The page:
Tuesday, December 29, 2009

James Cameron's Avatar Movie Review

Before this, I wish to credit IGN.com and the Avatar Wiki for the images used here.


"You are not in Kansas anymore. You are on Pandora, ladies and gentleman."

I never expected to anticipate Avatar. Movies with strong hype, coupled with supposed “genre-defying” gimmicks, seldom turn out well. I knew I had to watch it, given the crazy hype, but I never expected to look forward to it. Then, just a week or two before the movie was released, reviewers began praising this film, and I realized that perhaps it wasn’t destined to be as big a failure as I thought that it would be.

See, the thing is, when one doesn’t anticipate a film, it will turn out a whole lot better upon viewing. Many went into Avatar expecting the most gigantic, revolutionary film since the days of Titanic. Some came out utterly disappointed, with cries of “generic” and “unoriginal” thrown around. Let me ask you honestly though, was Titanic, the mighty Oscar winner of 11 awards, that original to begin with? It presented us with the same forbidden love romance story we’ve seen since Shakespeare penned it down in Romeo and Juliet (perhaps there are other classics before this, but I’m not scrupulous enough to think up any now).

Terry Pratchet once said that "The reason that clichés become clichés is that they are the hammers and screwdrivers in the toolbox of communication." Yes, I know I lifted this from TvTropes.org, but Pratchett summarizes what I feel about Avatar: it’s not the most original, but it does what it needs to do fantastically. Avatar is most probably (it has to fight with Star Trek for that) my favorite movie this year. It is a space fantasy, like Star Wars, and much like Lucas’ phenomenal saga, Avatar takes old ideas and freshens them up.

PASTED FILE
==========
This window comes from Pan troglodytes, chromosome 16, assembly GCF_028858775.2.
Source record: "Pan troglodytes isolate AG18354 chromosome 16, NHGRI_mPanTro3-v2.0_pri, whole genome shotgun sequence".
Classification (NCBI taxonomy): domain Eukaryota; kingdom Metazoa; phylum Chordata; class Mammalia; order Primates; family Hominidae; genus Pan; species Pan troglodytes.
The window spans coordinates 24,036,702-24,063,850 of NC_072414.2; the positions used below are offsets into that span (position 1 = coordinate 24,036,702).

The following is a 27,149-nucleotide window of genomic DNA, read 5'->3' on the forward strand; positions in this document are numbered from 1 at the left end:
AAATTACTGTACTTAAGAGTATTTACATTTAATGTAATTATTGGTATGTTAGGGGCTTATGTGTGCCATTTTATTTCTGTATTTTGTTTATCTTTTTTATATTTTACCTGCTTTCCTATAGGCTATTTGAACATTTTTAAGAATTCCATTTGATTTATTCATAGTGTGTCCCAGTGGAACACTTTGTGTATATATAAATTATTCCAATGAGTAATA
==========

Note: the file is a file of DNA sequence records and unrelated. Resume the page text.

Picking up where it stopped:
And boy, does director James Cameron make cinema-going a thrilling experience! I gazed in wonder at the lush jungles of Pandora (the fictional moon that the movie is set on) as we are taken on a breathtaking flight over the trees. Through amazing 3D and sound effects, I felt myself immersed in the experience, as if I was literally breathing and feeling this exotic world. I could almost feel the wind whipping in my face as the characters rode their winged steeds at full velocity around dazzling floating mountains. As soldiers worked the graphical interfaces in their machines, I swear I could almost touch those screens; they looked so real with their reflective surfaces.

The story isn’t so bad either. Much like Titanic, the adventure here is beautifully told and should appeal to most people. The directing is strong enough to make you feel for the characters; an impressive feat considering the fact that most of them are feline, computer generated blue aliens. Despite initial fears of the aliens, known as the Na’vi, being to cutesy and Disney-like, the end result is very convincing and the Na’vi are, dare I say it, better characters than seen in most blockbuster movies of today.

Really, I came out wondering if anyone but James Cameron, that titanic (forgive the pun) director, could have pulled it off. Make no mistake, because Avatar is a beautiful experience that must be had by movie lovers. On the other hand, it’s also a brilliantly told archetypal epic story of love, war, tragedy and heroism. In a nutshell, it’s like going to Disneyland: you’ve seen Mickey and Donald on television, but despite your familiarity with these characters, Disneyland is a whole different experience that cannot be easily translated to words. Go watch this movie and if possible, watch it in 3D. And IMAX. You won’t regret it.

Pictures are property of the aforementioned IGN.com and the Avatar Wiki, and of course of 20th Century Fox.

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